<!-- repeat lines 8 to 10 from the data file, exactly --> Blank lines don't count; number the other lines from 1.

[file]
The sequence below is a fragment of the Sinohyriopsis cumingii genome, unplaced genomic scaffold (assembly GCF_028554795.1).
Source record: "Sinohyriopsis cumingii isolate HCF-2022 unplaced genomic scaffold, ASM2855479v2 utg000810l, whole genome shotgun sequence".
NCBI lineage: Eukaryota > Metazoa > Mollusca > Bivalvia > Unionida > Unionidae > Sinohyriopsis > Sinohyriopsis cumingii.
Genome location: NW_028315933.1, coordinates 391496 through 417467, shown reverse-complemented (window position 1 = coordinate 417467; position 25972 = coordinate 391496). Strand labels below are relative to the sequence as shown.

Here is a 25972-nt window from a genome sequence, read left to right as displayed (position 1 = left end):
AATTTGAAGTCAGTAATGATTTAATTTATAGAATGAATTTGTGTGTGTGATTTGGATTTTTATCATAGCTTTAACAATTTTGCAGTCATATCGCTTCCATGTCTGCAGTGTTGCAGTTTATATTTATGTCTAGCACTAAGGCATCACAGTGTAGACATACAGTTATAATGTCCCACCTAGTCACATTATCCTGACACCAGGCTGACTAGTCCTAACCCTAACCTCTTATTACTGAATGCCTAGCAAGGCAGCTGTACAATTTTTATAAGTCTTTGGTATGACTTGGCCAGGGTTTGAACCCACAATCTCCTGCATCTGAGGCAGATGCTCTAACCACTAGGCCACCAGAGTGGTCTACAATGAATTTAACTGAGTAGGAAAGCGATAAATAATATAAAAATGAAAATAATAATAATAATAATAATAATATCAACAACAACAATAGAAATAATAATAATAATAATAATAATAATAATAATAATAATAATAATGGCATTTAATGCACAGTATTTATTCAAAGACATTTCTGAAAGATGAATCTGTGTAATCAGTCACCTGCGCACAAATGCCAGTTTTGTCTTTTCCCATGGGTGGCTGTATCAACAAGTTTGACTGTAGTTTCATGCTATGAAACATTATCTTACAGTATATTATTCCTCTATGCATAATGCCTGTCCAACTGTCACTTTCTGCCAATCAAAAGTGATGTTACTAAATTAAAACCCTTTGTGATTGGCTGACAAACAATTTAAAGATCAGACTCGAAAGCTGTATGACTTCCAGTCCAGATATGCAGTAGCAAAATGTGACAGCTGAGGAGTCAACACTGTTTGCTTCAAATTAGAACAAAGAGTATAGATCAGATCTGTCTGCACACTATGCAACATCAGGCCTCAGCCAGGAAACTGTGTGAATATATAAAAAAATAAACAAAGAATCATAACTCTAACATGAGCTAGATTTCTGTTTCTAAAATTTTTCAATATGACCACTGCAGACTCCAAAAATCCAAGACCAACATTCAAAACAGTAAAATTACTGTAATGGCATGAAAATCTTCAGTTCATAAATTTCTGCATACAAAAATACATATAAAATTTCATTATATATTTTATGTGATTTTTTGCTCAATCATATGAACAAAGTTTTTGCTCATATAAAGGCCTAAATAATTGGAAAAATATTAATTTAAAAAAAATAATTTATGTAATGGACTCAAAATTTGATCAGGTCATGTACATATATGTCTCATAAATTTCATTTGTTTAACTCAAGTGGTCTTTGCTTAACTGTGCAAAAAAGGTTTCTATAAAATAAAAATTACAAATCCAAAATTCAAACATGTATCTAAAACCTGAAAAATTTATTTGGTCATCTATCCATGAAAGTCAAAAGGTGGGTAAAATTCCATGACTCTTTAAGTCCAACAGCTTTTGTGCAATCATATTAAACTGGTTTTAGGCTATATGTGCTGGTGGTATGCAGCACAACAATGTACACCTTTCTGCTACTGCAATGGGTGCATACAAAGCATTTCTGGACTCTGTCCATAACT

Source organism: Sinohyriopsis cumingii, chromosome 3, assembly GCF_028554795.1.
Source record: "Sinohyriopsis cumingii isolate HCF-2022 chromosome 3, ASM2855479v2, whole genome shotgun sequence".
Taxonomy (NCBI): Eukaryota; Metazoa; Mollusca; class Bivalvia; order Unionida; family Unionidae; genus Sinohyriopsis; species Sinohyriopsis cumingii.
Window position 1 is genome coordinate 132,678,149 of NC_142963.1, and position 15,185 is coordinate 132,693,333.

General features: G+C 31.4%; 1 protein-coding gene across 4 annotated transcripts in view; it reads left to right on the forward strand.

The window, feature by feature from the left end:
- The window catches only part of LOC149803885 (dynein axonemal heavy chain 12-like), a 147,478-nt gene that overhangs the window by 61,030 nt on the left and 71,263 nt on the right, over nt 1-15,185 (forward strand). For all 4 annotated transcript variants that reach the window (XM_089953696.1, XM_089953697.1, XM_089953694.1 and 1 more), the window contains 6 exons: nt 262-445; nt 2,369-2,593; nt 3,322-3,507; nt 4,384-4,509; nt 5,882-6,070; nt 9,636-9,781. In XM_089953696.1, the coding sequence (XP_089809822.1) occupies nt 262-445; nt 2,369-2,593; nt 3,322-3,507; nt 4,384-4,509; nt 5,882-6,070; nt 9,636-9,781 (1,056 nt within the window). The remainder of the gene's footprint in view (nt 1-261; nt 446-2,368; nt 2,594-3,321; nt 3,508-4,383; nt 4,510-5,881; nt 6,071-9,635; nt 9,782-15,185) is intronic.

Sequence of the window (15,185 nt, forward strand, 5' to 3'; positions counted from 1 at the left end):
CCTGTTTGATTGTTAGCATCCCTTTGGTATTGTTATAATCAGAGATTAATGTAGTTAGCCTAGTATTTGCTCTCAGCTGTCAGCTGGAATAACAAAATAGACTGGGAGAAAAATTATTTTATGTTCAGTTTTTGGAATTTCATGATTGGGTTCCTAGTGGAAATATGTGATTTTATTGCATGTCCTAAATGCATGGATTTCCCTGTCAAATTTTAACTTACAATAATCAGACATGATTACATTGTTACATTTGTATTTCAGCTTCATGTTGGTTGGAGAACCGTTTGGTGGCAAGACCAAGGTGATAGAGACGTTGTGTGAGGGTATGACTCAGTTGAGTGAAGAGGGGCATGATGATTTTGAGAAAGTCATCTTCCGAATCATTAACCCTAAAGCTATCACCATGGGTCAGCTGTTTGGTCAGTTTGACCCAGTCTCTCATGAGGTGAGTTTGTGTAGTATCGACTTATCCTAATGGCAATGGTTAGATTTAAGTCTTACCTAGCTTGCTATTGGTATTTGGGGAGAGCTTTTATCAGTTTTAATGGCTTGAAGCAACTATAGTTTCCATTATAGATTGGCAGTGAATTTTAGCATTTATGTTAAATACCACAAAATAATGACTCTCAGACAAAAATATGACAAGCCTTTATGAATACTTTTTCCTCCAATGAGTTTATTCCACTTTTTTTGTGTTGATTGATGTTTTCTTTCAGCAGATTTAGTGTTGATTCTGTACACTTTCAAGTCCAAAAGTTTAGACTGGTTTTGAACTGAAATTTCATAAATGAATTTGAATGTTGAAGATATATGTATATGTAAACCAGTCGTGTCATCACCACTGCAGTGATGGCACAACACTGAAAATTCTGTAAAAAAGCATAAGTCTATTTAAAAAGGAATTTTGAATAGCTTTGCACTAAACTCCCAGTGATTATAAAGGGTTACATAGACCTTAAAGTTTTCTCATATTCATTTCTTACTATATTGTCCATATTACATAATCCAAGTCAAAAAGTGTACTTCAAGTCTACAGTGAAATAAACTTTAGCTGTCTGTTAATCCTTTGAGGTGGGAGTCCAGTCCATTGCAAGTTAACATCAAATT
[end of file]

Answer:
Source record: "Sinohyriopsis cumingii isolate HCF-2022 chromosome 3, ASM2855479v2, whole genome shotgun sequence".
Taxonomy (NCBI): Eukaryota; Metazoa; Mollusca; class Bivalvia; order Unionida; family Unionidae; genus Sinohyriopsis; species Sinohyriopsis cumingii.
Window position 1 is genome coordinate 132,678,149 of NC_142963.1, and position 15,185 is coordinate 132,693,333.